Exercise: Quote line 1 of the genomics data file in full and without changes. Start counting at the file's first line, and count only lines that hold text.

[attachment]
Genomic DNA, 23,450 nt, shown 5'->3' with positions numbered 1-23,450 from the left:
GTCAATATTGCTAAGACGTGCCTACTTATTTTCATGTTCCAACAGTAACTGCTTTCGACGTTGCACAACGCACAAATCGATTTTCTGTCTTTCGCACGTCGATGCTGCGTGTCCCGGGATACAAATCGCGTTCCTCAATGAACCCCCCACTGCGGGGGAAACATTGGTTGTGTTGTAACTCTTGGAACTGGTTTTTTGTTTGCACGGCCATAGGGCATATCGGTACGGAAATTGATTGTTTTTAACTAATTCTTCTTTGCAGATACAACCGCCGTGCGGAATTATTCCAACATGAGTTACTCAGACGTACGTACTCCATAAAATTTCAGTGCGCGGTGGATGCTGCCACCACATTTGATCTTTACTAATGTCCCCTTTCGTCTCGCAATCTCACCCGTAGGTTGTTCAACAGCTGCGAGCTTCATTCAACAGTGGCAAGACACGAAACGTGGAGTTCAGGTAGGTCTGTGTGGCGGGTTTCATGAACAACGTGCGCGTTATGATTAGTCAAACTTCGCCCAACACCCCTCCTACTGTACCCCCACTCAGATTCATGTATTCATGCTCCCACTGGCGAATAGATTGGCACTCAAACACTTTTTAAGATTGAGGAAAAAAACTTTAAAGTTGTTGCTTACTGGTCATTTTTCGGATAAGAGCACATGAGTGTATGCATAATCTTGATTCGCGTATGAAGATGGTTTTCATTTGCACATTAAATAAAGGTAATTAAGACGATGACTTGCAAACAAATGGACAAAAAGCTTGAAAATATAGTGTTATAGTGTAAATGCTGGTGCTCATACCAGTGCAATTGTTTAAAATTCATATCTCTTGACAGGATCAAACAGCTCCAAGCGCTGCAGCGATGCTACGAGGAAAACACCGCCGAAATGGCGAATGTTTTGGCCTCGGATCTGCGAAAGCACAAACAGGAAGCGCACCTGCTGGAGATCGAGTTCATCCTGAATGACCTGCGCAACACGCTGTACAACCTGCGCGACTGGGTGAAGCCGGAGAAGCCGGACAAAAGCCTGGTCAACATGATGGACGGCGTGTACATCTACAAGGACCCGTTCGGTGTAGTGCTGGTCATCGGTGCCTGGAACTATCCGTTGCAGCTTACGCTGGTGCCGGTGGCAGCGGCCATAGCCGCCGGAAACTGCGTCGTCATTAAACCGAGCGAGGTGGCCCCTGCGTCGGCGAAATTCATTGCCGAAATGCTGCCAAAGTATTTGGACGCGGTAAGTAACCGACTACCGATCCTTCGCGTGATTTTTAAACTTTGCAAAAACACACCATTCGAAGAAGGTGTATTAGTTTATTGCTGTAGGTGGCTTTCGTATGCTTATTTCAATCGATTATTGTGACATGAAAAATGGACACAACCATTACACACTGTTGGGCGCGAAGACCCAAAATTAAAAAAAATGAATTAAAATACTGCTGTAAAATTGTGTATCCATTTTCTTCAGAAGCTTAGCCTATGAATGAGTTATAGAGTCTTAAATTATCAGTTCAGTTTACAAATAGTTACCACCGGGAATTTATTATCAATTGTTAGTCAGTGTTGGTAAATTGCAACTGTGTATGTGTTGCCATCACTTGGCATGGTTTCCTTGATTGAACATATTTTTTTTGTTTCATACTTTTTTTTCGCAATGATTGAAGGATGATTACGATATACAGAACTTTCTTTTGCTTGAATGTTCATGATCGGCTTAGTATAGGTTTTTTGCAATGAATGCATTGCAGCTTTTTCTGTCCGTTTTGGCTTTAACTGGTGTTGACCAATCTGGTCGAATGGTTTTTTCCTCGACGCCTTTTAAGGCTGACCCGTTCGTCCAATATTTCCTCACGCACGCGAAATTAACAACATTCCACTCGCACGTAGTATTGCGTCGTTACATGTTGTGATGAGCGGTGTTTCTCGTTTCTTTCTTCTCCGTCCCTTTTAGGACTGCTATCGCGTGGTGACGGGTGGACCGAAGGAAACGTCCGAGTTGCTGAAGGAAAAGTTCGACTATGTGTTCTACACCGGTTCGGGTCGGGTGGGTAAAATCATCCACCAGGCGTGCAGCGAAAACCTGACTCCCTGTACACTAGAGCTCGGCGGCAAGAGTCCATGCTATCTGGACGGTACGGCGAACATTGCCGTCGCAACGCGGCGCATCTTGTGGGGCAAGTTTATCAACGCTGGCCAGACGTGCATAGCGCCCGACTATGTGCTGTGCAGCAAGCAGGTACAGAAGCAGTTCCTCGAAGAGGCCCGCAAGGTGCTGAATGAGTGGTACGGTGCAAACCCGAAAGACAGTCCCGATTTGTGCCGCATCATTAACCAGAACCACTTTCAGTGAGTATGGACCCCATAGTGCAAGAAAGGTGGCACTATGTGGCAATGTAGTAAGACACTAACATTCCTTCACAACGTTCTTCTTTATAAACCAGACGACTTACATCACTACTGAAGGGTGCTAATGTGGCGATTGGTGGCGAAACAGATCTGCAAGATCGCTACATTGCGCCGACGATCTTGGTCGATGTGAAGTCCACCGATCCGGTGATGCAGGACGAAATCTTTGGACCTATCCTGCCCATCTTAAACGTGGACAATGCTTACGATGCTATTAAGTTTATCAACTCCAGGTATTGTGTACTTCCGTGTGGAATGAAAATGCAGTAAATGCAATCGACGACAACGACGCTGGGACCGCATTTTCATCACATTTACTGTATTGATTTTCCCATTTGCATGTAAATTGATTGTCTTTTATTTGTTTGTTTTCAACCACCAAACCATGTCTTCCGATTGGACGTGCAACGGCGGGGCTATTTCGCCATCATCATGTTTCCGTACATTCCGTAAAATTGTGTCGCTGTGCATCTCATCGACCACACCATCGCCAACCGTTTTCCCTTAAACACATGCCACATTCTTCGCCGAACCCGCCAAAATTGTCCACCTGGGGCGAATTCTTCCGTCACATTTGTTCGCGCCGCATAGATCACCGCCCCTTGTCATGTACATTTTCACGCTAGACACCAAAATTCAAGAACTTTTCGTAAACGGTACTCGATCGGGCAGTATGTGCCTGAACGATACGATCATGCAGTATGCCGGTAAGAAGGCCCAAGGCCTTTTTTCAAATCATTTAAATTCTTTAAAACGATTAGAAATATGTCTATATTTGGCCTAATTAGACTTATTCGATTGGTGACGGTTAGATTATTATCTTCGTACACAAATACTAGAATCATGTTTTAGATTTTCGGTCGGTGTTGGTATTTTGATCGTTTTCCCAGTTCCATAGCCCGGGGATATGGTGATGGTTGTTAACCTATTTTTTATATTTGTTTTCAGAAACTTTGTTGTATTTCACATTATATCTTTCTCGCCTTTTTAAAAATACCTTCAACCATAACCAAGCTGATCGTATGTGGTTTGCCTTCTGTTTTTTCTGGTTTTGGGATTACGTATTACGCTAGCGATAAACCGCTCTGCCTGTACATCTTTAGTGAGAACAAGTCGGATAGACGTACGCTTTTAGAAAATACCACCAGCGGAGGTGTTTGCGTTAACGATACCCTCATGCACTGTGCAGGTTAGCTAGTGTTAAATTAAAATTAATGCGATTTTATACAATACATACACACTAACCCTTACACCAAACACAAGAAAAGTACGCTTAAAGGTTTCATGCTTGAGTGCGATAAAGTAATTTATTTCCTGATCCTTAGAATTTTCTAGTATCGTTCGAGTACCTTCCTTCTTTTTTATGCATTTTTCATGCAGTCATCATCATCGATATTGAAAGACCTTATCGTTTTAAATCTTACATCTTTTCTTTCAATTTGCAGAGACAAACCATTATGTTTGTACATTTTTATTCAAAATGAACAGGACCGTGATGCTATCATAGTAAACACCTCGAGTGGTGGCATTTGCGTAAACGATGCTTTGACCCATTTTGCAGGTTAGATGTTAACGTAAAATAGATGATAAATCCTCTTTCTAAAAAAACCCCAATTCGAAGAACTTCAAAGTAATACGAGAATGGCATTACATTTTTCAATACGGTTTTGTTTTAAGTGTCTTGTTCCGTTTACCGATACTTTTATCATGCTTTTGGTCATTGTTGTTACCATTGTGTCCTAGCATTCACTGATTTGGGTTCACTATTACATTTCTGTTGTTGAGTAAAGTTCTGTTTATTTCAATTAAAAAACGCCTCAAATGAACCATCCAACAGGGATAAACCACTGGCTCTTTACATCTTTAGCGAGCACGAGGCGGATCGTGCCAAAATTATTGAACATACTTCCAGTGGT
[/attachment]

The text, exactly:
Genomic DNA, 23,450 nt, shown 5'->3' with positions numbered 1-23,450 from the left: